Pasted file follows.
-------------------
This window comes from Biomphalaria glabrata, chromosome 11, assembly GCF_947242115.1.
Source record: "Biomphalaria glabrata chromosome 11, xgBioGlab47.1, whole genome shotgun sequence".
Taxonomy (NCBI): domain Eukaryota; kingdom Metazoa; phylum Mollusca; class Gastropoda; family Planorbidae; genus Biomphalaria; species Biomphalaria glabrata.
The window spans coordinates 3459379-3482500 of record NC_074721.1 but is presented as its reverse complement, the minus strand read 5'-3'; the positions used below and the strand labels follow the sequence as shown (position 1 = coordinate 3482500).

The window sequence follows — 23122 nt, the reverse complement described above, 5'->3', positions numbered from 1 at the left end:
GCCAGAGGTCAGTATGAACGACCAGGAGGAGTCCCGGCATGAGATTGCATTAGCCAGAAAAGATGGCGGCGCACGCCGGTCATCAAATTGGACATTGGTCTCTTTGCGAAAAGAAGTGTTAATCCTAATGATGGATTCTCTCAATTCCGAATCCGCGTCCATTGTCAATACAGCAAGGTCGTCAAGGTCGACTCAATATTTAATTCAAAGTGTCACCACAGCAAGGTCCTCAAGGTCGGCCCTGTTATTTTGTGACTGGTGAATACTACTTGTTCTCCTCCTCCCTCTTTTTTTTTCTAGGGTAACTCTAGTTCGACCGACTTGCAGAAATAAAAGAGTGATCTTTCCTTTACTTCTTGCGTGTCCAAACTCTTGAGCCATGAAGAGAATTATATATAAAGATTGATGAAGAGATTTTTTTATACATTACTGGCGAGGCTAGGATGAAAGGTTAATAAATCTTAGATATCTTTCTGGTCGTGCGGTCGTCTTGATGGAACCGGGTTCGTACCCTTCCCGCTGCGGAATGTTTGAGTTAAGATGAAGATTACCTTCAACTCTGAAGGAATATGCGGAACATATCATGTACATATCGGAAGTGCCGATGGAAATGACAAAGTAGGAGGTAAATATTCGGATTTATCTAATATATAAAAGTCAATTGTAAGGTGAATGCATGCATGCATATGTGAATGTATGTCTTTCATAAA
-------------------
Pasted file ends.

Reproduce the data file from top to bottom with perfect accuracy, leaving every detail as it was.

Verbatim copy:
This window comes from Biomphalaria glabrata, chromosome 11, assembly GCF_947242115.1.
Source record: "Biomphalaria glabrata chromosome 11, xgBioGlab47.1, whole genome shotgun sequence".
Taxonomy (NCBI): domain Eukaryota; kingdom Metazoa; phylum Mollusca; class Gastropoda; family Planorbidae; genus Biomphalaria; species Biomphalaria glabrata.
The window spans coordinates 3459379-3482500 of record NC_074721.1 but is presented as its reverse complement, the minus strand read 5'-3'; the positions used below and the strand labels follow the sequence as shown (position 1 = coordinate 3482500).

The window sequence follows — 23122 nt, the reverse complement described above, 5'->3', positions numbered from 1 at the left end:
GCCAGAGGTCAGTATGAACGACCAGGAGGAGTCCCGGCATGAGATTGCATTAGCCAGAAAAGATGGCGGCGCACGCCGGTCATCAAATTGGACATTGGTCTCTTTGCGAAAAGAAGTGTTAATCCTAATGATGGATTCTCTCAATTCCGAATCCGCGTCCATTGTCAATACAGCAAGGTCGTCAAGGTCGACTCAATATTTAATTCAAAGTGTCACCACAGCAAGGTCCTCAAGGTCGGCCCTGTTATTTTGTGACTGGTGAATACTACTTGTTCTCCTCCTCCCTCTTTTTTTTTCTAGGGTAACTCTAGTTCGACCGACTTGCAGAAATAAAAGAGTGATCTTTCCTTTACTTCTTGCGTGTCCAAACTCTTGAGCCATGAAGAGAATTATATATAAAGATTGATGAAGAGATTTTTTTATACATTACTGGCGAGGCTAGGATGAAAGGTTAATAAATCTTAGATATCTTTCTGGTCGTGCGGTCGTCTTGATGGAACCGGGTTCGTACCCTTCCCGCTGCGGAATGTTTGAGTTAAGATGAAGATTACCTTCAACTCTGAAGGAATATGCGGAACATATCATGTACATATCGGAAGTGCCGATGGAAATGACAAAGTAGGAGGTAAATATTCGGATTTATCTAATATATAAAAGTCAATTGTAAGGTGAATGCATGCATGCATATGTGAATGTATGTCTTTCATAAA